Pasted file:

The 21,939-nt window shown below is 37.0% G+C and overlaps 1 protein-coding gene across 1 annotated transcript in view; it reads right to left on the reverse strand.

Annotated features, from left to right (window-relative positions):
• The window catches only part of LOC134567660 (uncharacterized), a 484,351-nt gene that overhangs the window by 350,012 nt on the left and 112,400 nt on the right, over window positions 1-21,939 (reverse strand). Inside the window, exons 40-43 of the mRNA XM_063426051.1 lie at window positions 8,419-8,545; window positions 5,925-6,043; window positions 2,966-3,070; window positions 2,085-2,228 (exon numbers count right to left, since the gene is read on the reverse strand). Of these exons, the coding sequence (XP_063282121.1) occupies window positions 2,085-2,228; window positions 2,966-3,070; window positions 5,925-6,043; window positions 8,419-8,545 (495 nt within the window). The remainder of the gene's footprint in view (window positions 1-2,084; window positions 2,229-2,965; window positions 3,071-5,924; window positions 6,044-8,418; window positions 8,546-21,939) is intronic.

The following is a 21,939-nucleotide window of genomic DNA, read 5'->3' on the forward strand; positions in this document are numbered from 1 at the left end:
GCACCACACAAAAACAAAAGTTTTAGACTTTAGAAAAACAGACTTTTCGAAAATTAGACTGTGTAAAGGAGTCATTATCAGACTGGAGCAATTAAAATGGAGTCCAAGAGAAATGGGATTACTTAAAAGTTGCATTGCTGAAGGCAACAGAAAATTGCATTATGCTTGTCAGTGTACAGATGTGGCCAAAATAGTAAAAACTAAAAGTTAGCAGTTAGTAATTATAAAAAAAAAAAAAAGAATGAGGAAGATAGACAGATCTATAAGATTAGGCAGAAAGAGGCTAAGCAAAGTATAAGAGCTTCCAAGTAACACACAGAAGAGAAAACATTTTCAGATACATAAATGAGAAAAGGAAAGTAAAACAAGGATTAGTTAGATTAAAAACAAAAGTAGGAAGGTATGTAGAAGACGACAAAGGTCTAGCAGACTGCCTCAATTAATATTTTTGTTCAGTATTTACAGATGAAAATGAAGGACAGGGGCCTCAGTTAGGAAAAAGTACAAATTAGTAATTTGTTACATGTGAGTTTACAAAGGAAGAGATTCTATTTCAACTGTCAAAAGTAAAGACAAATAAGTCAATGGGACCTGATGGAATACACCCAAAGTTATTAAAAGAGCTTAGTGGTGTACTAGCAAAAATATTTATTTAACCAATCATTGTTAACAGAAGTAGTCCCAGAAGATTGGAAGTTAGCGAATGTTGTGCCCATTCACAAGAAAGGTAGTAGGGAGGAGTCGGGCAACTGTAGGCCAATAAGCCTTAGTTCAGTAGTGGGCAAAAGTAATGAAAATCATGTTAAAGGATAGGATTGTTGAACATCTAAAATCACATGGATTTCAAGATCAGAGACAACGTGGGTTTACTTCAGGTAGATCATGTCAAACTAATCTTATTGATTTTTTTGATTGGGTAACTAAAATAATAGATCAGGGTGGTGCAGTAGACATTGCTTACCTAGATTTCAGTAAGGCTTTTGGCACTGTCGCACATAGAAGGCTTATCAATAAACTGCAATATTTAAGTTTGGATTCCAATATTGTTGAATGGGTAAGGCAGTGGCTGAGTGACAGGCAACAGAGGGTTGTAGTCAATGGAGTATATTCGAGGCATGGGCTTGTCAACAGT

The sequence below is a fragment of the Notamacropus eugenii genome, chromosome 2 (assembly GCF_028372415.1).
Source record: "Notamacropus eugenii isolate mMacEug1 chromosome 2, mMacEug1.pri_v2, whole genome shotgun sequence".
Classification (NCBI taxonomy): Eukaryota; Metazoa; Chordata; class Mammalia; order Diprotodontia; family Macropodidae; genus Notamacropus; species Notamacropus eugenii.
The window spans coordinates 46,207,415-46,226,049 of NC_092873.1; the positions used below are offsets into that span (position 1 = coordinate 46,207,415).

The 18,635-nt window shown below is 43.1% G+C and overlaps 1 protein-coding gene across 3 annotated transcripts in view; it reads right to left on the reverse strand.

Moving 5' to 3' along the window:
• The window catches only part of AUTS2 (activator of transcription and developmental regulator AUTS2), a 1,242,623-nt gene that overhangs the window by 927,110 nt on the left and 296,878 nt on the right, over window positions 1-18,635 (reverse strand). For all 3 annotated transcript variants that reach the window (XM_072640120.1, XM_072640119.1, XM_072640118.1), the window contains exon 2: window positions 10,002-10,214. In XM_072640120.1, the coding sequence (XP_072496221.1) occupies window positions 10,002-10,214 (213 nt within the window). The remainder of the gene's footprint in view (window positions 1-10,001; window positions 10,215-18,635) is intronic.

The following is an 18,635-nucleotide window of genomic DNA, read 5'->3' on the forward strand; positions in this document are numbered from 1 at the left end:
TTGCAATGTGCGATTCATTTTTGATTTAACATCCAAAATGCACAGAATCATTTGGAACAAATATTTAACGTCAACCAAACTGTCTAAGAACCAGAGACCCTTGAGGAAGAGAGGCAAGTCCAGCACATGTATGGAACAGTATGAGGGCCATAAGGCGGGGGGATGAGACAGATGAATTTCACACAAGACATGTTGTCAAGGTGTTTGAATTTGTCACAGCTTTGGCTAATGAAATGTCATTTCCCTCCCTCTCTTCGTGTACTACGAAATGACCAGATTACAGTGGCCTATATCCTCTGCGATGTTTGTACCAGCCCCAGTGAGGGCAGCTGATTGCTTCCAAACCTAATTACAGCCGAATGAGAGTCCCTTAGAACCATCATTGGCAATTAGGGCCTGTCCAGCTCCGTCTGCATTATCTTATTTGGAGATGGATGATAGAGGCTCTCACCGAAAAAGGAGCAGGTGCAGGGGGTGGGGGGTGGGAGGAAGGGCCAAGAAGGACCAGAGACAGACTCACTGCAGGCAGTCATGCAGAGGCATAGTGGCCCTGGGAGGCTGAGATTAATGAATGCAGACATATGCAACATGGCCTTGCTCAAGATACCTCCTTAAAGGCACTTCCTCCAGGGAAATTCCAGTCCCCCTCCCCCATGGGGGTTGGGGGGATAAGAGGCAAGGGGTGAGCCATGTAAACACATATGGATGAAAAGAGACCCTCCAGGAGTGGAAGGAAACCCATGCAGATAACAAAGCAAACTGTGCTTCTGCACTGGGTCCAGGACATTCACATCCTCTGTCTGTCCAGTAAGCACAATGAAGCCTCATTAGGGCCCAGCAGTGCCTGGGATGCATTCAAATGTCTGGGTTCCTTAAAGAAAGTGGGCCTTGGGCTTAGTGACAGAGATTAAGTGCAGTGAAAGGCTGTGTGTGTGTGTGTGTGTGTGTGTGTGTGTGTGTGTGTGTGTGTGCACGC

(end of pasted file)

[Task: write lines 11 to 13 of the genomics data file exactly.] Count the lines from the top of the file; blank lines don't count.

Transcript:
Moving 5' to 3' along the window:
• The window catches only part of AUTS2 (activator of transcription and developmental regulator AUTS2), a 1,242,623-nt gene that overhangs the window by 927,110 nt on the left and 296,878 nt on the right, over window positions 1-18,635 (reverse strand). For all 3 annotated transcript variants that reach the window (XM_072640120.1, XM_072640119.1, XM_072640118.1), the window contains exon 2: window positions 10,002-10,214. In XM_072640120.1, the coding sequence (XP_072496221.1) occupies window positions 10,002-10,214 (213 nt within the window). The remainder of the gene's footprint in view (window positions 1-10,001; window positions 10,215-18,635) is intronic.

The following is an 18,635-nucleotide window of genomic DNA, read 5'->3' on the forward strand; positions in this document are numbered from 1 at the left end: